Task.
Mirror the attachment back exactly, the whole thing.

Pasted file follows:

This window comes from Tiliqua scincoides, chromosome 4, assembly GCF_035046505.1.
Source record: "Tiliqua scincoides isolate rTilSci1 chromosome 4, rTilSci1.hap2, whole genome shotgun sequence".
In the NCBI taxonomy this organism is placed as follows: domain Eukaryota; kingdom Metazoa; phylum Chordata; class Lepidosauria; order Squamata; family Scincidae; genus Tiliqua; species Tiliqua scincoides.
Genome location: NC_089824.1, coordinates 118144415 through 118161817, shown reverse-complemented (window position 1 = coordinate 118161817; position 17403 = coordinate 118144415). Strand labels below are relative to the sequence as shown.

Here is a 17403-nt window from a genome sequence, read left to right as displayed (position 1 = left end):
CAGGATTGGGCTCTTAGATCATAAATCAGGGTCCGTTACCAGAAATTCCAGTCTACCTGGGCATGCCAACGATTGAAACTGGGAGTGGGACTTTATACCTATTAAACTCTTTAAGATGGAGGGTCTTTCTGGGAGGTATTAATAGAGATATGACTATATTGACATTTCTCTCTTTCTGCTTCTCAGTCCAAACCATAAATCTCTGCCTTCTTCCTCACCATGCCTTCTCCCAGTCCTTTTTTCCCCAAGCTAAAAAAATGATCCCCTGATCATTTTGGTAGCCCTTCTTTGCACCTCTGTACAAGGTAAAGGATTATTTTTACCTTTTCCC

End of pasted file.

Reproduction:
This window comes from Tiliqua scincoides, chromosome 4, assembly GCF_035046505.1.
Source record: "Tiliqua scincoides isolate rTilSci1 chromosome 4, rTilSci1.hap2, whole genome shotgun sequence".
In the NCBI taxonomy this organism is placed as follows: domain Eukaryota; kingdom Metazoa; phylum Chordata; class Lepidosauria; order Squamata; family Scincidae; genus Tiliqua; species Tiliqua scincoides.
Genome location: NC_089824.1, coordinates 118144415 through 118161817, shown reverse-complemented (window position 1 = coordinate 118161817; position 17403 = coordinate 118144415). Strand labels below are relative to the sequence as shown.

Here is a 17403-nt window from a genome sequence, read left to right as displayed (position 1 = left end):
CAGGATTGGGCTCTTAGATCATAAATCAGGGTCCGTTACCAGAAATTCCAGTCTACCTGGGCATGCCAACGATTGAAACTGGGAGTGGGACTTTATACCTATTAAACTCTTTAAGATGGAGGGTCTTTCTGGGAGGTATTAATAGAGATATGACTATATTGACATTTCTCTCTTTCTGCTTCTCAGTCCAAACCATAAATCTCTGCCTTCTTCCTCACCATGCCTTCTCCCAGTCCTTTTTTCCCCAAGCTAAAAAAATGATCCCCTGATCATTTTGGTAGCCCTTCTTTGCACCTCTGTACAAGGTAAAGGATTATTTTTACCTTTTCCC